netbook will now load from the USB drive and proceed to install Windows 7.  When
the installation reaches the point where it restarts the system, be sure to
remove the USB drive, otherwise the netbook will boot from the USB drive and
restart the installation.


Dual-booting Windows 

If you've decided to make the move to Windows 7 but aren't convinced you'll be
sticking with it, or are concerned about possible program compatibility issues,
a dual-boot option is probably wisest.  (Note, however, that Microsoft has done
far more than it did when Vista launched to ensure program compatibility, and
anything you can currently run on your PC should also run in Windows 7.)

To dual-boot a PC you'll need to partition your hard drive using a program such
as Partition Magic ( partitionmagic.com).  You need to create an NTFS partition
and will require at least 20GB of available hard-disk space if you wish to run
two operating systems alongside each other.  Remember that you'll also need to
retain a comparable amount of space for your existing XP or Vista system.

Once you've got a suitably partitioned drive, boot back into Windows and you
should find a new drive in My Computer.  Double-check you can open it.  To
install Windows 7, insert the disc as soon as the PC starts up or insert the
disc while your existing version of Windows is running.  When the screen appears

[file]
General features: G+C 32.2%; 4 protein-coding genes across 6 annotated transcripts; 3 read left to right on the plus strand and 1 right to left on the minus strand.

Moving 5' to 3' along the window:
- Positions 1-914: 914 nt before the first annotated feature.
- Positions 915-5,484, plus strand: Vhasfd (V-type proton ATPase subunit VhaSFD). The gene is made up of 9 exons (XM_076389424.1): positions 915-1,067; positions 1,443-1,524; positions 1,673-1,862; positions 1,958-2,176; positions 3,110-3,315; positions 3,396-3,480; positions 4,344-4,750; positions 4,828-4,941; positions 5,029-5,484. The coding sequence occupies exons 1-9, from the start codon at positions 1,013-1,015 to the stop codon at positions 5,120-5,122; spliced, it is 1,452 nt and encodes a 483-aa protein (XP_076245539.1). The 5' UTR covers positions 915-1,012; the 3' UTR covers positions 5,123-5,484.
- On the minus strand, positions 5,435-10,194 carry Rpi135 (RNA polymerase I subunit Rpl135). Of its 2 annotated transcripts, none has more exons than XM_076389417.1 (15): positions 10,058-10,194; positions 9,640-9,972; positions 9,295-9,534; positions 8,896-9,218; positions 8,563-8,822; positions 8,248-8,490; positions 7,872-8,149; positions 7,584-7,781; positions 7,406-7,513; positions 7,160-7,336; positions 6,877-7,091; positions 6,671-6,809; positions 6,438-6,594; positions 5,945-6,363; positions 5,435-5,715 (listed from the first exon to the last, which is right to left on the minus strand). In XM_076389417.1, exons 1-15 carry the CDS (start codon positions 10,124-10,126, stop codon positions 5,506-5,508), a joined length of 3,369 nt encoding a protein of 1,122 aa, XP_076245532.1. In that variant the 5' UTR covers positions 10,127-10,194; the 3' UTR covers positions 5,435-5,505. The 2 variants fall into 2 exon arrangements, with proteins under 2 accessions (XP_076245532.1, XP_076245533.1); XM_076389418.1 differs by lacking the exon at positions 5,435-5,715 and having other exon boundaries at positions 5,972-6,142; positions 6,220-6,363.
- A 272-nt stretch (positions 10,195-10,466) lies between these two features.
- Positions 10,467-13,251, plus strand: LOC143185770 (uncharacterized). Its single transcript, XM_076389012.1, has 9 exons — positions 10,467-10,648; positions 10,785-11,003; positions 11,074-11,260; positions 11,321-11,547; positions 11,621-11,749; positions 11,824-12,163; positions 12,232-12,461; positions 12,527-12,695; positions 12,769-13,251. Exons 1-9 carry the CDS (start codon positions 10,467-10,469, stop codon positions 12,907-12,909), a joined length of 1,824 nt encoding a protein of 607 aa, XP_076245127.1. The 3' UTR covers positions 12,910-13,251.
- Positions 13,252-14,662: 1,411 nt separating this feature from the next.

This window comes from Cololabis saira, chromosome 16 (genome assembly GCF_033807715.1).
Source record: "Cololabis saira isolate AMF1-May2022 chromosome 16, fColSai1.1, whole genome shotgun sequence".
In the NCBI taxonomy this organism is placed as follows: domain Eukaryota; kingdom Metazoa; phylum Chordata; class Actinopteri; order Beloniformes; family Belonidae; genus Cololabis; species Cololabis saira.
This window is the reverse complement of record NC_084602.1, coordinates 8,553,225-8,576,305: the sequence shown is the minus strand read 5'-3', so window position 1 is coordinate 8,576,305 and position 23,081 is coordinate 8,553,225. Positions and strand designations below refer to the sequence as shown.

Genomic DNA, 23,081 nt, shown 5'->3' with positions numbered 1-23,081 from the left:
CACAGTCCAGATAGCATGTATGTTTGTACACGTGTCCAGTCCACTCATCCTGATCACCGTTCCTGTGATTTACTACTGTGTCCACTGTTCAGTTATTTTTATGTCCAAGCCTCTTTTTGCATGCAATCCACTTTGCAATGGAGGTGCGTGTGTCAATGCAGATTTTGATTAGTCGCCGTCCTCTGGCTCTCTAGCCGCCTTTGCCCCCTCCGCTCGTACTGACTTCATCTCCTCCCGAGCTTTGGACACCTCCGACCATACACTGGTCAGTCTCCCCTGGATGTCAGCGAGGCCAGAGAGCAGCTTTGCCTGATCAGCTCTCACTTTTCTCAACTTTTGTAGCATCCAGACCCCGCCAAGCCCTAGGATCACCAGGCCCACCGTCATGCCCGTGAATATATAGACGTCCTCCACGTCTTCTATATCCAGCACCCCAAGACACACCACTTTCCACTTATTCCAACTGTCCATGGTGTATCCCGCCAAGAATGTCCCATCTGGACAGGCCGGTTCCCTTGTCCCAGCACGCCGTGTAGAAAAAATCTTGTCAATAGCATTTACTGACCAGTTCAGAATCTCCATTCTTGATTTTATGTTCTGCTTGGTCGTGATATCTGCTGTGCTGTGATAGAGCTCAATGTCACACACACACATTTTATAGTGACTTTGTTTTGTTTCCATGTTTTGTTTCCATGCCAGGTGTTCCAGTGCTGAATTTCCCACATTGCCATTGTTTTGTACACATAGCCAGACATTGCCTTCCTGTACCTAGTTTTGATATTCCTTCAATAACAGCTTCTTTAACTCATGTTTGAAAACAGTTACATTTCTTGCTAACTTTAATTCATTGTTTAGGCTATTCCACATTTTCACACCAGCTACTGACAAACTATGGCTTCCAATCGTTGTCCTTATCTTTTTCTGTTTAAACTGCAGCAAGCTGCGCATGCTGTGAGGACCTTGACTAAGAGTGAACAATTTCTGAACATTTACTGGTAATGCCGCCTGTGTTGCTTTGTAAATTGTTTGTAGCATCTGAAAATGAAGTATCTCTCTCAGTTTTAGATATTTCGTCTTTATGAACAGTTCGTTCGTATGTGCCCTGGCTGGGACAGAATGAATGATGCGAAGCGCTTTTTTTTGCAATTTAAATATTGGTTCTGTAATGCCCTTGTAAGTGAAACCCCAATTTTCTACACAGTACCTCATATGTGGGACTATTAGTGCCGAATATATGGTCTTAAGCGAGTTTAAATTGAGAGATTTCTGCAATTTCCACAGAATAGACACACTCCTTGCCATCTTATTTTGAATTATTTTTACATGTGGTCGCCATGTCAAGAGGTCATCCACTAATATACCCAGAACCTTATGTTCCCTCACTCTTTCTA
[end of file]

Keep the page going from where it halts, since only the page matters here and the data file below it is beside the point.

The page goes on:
asking where you want to install Windows, ensure you choose the partition
matching the drive letter you've just created.  Because that partition is empty,
Windows 7 will perform a clean installation.

Should you subsequently decide that you want Windows 7 for keeps, it'll probably
be easiest to delete one of the partitions, first ensuring you have all the
drivers, documents and your programs backed up.  We outline exactly what you
need in Hassle-free PC (see Helpline).  A useful tool for reinstalling your
programs on the upgraded PC is ninite ( ninite.com)

Alternatively, if you're forsaking one PC and buying a new Windows 7 laptop or
PC, you'll want to use either the Windows Easy Transfer tool (
tinyurl.com/easytransfer) or a third-party program such as Syncables or LapLink
pcMover that help with the migration process.